Temporal Processing in Low-Frequency Channels: Effects of Age and Hearing Loss in Middle-Aged Listeners

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Background: Hearing loss and age interfere with the auditory system's ability to process temporal changes in the acoustic signal. A key unresolved question is whether high-frequency sensorineural hearing loss (HFSNHL) affects temporal processing in the low-frequency region where hearing loss is minimal or nonexistent. A second unresolved question is whether changes in hearing occur in middle-aged subjects in the absence of HFSNHL.

Purpose: The purpose of this study was twofold: (1) to examine the influence of HFSNHL and aging on the auditory temporal processing abilities of low-frequency auditory channels with normal hearing sensitivity and (2) to examine the relations among gap detection measures, self-assessment reports of understanding speech, and functional measures of speech perception in middle-aged individuals with and without HFSNHL.

Research Design: The subject groups were matched for either age (middle age) or pure-tone sensitivity (with or without hearing loss) to study the effects of age and HFSNHL on behavioral and functional measures of temporal processing and word recognition performance. These effects were analyzed by individual repeated-measures analyses of variance. Post hoc analyses were performed for each significant main effect and interaction. The relationships among the measures were analyzed with Pearson correlations.

Study Sample: Eleven normal-hearing young adults (YNH), eight normal-hearing middle-aged adults (MANH), and nine middle-aged adults with HFSNHL were recruited for this study. Normal hearing sensitivity was defined as pure-tone thresholds ≤25 dB HL for octave frequencies from 250 to 8000 Hz. HFSNHL was defined as pure-tone thresholds ≤25 dB HL from 250 to 2000 Hz and ≥35 dB HL from 3000 to 8000 Hz.

Data Collection and Analysis: Gap detection thresholds (GDTs) were measured under within-channel and between-channel conditions with the stimulus spectrum limited to regions of normal hearing sensitivity for the HFSNHL group (i.e., <2000 >Hz). Self-perceived hearing problems were measured by a questionnaire (Abbreviated Profile of Hearing Aid Benefit), and word recognition performance was assessed under four conditions: quiet and babble, with and without low-pass filtering (cutoff frequency = 2000 Hz).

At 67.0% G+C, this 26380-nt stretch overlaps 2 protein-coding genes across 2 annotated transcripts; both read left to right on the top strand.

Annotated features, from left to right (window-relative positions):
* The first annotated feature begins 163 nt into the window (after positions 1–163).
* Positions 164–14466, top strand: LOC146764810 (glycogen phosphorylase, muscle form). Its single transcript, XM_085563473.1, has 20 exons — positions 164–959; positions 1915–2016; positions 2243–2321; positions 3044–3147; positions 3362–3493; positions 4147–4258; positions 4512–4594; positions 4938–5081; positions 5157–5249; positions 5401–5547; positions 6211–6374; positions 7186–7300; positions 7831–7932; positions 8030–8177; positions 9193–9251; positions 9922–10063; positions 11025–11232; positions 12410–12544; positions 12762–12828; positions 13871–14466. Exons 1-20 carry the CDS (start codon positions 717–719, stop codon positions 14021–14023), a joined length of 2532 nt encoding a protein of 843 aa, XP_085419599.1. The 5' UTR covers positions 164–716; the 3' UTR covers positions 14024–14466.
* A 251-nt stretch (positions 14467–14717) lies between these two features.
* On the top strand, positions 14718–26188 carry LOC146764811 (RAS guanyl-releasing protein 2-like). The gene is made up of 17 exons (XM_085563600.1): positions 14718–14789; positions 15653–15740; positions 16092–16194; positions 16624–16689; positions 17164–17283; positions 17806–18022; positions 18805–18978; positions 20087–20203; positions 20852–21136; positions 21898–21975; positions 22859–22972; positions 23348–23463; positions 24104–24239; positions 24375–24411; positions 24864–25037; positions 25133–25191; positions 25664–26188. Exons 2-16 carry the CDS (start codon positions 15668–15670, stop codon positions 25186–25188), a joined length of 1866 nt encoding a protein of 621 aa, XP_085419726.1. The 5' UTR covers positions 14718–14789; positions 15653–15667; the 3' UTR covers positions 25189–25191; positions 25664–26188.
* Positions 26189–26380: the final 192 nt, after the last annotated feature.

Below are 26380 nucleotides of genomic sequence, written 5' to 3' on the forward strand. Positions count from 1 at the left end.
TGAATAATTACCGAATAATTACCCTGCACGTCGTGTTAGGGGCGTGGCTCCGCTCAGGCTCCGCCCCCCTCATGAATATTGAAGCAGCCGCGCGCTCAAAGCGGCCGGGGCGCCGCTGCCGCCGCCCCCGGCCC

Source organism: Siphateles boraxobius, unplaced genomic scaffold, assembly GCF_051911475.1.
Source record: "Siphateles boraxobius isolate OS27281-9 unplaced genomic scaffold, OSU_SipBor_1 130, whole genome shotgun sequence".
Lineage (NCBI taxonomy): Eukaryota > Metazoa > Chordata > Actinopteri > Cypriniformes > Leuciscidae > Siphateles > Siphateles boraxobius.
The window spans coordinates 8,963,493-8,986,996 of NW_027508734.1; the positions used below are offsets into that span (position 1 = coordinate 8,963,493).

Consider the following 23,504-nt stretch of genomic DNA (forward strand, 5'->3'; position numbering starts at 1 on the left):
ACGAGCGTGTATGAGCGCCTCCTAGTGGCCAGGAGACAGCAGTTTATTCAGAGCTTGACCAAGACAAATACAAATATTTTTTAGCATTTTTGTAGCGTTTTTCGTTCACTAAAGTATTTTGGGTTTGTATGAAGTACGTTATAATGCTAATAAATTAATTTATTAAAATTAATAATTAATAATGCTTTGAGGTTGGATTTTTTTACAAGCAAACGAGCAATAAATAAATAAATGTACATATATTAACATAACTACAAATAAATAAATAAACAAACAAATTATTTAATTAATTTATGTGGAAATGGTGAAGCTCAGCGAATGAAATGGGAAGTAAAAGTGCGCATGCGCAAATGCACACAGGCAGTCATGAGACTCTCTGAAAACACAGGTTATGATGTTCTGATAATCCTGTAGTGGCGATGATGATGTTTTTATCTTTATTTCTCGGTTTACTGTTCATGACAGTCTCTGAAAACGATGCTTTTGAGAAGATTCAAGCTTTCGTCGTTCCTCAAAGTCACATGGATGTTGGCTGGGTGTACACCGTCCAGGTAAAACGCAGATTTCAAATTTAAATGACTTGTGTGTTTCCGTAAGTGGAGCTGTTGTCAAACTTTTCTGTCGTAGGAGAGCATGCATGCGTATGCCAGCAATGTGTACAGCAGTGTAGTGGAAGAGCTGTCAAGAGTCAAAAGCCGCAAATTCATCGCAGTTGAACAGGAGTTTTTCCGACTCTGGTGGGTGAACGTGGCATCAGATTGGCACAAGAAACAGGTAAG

Results: The effects of HFSNHL and age were found for gap detection, self-perceived hearing problems, and word recognition in noise. The presence of HFSNHL significantly increased GDTs for stimuli presented in regions of normal pure-tone sensitivity. In addition, middle-aged subjects with normal hearing sensitivity reported significantly more problems hearing in background noise than the young normal-hearing subjects. Significant relationships between self-report measures of hearing ability in background noise and word recognition in babble were found.

Conclusions: The conclusions from the present study are twofold: (1) HFSNHL may have an off-channel impact on auditory temporal processing, and (2) presenescent changes in the auditory system of MANH subjects increased self-perceived problems hearing in background noise and decreased functional performance in background noise compared with YNH subjects.